Lent is Like a Freezer: What Lenten Lesson Have You Learned?

Lent is Like a Freezer: What Lenten Lesson Have You Learned? March 27, 2015

freezerSo, I’m a novice, and the sister who is in charge of our formation is notorious for assigning us “special missions.”

I’ve learned in the last two years that anything that’s not on our regular schedule is considered a “special mission,” and these “special missions” range anywhere from putting books away, to picking up a sister from the airport, to cleaning something out of the ordinary. (Actually, that’s USUALLY what it means.) But last week, sister told us that we had an “extra-special mission.”

As if Boston weren’t cold enough outside, Sr. Carly (my co-novice) and I received a request to help clean out the community’s walk-in freezer. (If this isn’t love, I don’t know what is!) We have many kind and wonderful people who generously donate food to our community on a regular basis. Understandably, it takes a great deal of food to feed 70 people three meals a day, every day! Because we often have large quantities donated, naturally a lot of it gets put into the freezer. Like a lot of it.

Just like you have every good intention of keeping your freezer/refrigerator organized, it sometimes falls to the backburner… It may come as a surprise to you, but it’s the same for us. It’s just that disorganization in a walk-in freezer can become this crazy-huge project. And it was. The three of us spent a total of eight hours cleaning, organizing, sorting, shelving, reboxing, relabeling, and relocating….

At first we were excited about our frigid adventure (Sr. Carly kept referring to it as Arctic Tetris). After an hour or two, while we were sorting and stacking in 4 degree temperature, the atmosphere started to lose its exhilaration. It was just cold, and dim, and there was still stuff everywhere! It seemed impossible that we would ever be finished.

As I was there in the freezer, I started to think about how during Lent we are called to take stock and go through our “spiritual freezer.” We are called to look at those things we’ve thrown back in the dark corners of our heart and thought we would never have to see again. If your “freezer” looks anything like mine, there are a lot of dark corners stuffed with things I totally forgot were even there.

At the beginning of Lent we may have started off with great gusto, thinking that this Lent was going to be great, and that, by Easter, all would be in order. I’m not sure about you, but I started off this way. I had a really great list of things I was going to give up, and things I was going to do, but as time has passed, I realized that I started to feel like I did in the community freezer: cold, dim, and with stuff everywhere!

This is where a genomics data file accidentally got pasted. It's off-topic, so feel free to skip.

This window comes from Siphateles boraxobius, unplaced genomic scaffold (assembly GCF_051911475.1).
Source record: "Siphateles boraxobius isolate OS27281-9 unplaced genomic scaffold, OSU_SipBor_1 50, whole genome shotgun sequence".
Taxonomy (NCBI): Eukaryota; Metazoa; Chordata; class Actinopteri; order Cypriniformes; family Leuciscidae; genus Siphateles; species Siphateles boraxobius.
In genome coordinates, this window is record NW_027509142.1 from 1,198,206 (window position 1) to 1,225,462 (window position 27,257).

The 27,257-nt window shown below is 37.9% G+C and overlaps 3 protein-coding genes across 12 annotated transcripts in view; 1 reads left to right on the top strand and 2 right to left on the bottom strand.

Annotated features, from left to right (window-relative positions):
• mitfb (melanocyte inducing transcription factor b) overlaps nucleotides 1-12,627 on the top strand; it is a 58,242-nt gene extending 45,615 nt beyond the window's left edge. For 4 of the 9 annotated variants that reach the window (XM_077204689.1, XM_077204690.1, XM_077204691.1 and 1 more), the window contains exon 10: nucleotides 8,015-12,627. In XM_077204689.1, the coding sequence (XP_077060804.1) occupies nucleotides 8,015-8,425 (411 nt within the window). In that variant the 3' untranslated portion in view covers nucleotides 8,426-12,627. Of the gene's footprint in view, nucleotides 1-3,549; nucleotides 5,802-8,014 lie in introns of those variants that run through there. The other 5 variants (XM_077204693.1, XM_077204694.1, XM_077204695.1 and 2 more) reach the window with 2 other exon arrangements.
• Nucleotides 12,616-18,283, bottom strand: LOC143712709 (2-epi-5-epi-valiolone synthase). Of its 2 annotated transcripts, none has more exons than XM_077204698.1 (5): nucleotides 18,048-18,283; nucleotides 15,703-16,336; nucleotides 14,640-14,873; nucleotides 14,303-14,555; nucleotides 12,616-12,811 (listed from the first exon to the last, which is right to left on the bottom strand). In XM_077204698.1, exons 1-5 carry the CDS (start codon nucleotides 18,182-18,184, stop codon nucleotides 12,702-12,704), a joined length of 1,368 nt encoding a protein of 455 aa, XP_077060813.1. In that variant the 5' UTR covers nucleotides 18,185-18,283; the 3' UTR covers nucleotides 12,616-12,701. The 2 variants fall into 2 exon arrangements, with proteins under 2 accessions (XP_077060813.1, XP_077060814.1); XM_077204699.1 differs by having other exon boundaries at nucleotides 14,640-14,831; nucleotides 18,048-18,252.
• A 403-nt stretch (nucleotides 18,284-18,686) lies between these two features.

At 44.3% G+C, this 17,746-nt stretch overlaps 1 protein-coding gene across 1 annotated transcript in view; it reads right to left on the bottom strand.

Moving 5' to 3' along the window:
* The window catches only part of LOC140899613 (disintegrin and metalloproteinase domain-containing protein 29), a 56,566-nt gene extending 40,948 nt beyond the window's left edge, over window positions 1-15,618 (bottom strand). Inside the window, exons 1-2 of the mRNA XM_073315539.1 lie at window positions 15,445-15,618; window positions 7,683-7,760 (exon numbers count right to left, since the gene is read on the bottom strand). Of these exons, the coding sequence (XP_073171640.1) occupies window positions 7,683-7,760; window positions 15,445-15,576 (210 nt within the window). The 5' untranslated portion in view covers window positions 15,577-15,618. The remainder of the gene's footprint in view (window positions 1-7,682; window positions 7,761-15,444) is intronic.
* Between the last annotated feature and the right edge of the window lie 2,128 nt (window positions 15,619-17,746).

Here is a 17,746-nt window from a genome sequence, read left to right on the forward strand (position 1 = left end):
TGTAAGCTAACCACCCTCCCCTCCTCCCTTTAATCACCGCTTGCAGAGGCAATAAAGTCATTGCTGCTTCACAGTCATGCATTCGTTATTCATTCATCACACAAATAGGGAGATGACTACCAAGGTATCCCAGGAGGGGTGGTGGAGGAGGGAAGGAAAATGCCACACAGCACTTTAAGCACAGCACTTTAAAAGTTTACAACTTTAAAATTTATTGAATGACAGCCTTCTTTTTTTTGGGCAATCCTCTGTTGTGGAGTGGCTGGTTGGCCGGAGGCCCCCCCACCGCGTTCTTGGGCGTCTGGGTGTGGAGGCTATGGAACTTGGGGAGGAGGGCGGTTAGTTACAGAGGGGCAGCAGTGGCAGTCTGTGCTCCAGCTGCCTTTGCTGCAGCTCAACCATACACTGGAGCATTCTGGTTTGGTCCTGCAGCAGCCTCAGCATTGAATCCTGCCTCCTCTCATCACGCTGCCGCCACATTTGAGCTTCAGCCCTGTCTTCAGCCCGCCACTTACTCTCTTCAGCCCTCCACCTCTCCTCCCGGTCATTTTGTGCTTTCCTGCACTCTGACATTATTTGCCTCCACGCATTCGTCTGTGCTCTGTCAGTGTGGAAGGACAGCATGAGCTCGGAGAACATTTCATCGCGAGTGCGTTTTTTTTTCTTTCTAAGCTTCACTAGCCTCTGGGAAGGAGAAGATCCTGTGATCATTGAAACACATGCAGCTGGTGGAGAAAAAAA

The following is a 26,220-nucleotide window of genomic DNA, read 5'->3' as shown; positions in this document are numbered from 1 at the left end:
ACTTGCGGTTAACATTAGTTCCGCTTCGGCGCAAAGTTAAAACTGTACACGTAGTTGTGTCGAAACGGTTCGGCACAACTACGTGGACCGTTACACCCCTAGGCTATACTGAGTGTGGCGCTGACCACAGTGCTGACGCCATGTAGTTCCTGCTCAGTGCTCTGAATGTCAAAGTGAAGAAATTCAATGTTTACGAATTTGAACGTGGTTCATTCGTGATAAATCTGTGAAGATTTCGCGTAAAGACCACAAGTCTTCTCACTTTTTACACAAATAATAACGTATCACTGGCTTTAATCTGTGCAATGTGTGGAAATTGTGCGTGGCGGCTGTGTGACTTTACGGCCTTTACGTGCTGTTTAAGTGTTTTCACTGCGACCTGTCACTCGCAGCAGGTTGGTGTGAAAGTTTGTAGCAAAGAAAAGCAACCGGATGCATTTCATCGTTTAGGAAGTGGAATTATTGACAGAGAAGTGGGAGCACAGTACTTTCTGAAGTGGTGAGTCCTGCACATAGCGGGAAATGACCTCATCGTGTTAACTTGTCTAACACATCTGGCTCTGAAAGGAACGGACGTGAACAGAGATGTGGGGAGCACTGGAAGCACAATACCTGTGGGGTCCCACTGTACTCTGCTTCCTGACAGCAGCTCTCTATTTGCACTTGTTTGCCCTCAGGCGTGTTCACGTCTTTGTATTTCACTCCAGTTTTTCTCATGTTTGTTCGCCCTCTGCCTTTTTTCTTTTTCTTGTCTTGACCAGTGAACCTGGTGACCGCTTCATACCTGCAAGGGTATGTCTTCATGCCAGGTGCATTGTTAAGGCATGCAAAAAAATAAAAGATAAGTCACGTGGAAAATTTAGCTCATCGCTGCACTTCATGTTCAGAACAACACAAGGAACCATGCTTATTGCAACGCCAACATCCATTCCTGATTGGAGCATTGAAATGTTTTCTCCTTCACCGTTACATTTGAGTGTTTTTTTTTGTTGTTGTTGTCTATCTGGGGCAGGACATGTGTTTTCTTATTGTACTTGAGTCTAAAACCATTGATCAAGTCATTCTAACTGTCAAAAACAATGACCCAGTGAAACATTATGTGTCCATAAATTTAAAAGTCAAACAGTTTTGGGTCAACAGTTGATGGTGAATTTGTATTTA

Lent was not going the way I had planned.

Quote by Blessed James Alberione
Design by Sr. Chelsea Moxley-Davis

As I was praying one day, it dawned on me that I was trying to clean out my “spiritual freezer” by myself. I was sitting miserably in the dark and in the cold realizing that I can’t do Lent alone…and in that moment I knew that Jesus wanted to be an integral part. He had only been waiting for me to invite him to come in and live this time with him. He wants to throw on every light and warm my heart with his love.

Jesus knows our human nature. He does not condemn us, because he knows how we can fall into a rut; how we can become lukewarm and treat the sacred with little regard; how we can turn our souls into marketplaces; how we so easily get sucked back into old ways of slavery; how we clutter our heart with the temporary and the unnecessary. We so often think that some of our deep-rooted sins and vices are within our power to simply clear out. It’s not that easy. The fact is, we NEED Jesus to come and help us reorder our souls, to reorient our hearts, to clear out space in our lives so that we can be filled more with him. We can’t do it alone. Jesus wants to do it for us, but we need to invite him in.

To conclude, I want to assign YOU a “special mission”: As Lent comes to a close, invite Jesus to really live this coming Holy Week with you. Invite him to come into… reorder… and clean out your “spiritual freezer.” He wants to come and live this time with you.

 Please add any lessons you have learned this Lent in the comments section!

chelsea_smSr. Chelsea Moxley-Davis is a novice with the Daughters of St. Paul. She entered the convent almost four years ago. Sr. Chelsea is a graphic designer who likes to evangelize through beauty and make copious amounts of chocolate chip cookies. She was recently named one of the top twelve Catholics on Instagram. You can follow her hereShe will be, God willing, making her first vows this August. Pray for her!


Prodigal (1)

This post first appeared on the Daughters of St. Paul Pauline Books and Media blog and My Discover Hope weekly email; if you would like to subscribe to our sisters’ weekly email, you can do so here.


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  • Kathryn Coe

    thank you for this. It is a perfect analogy to make sense of my recent disgruntled/ennui/dissatisfaction/bleh feelings with my Lenten journey. and…”arctic tetris” is the best name for freezer cleaning, ever. Go, Sr. Carly!

  • Sophia Sadek

    One of the things that I encountered during this lenten season was a personal reflection on the Scopes trial by a minister who testified on behalf of the defense. It was a refreshing look at a small slice of American history by a man who was there. His account has inspired me to look more closely at the work of Clarence Darrow, a staunch opponent of the death penalty.

  • Only God knows what’s in the back of my freezer!
    My lesson for this year: you can never pray enough.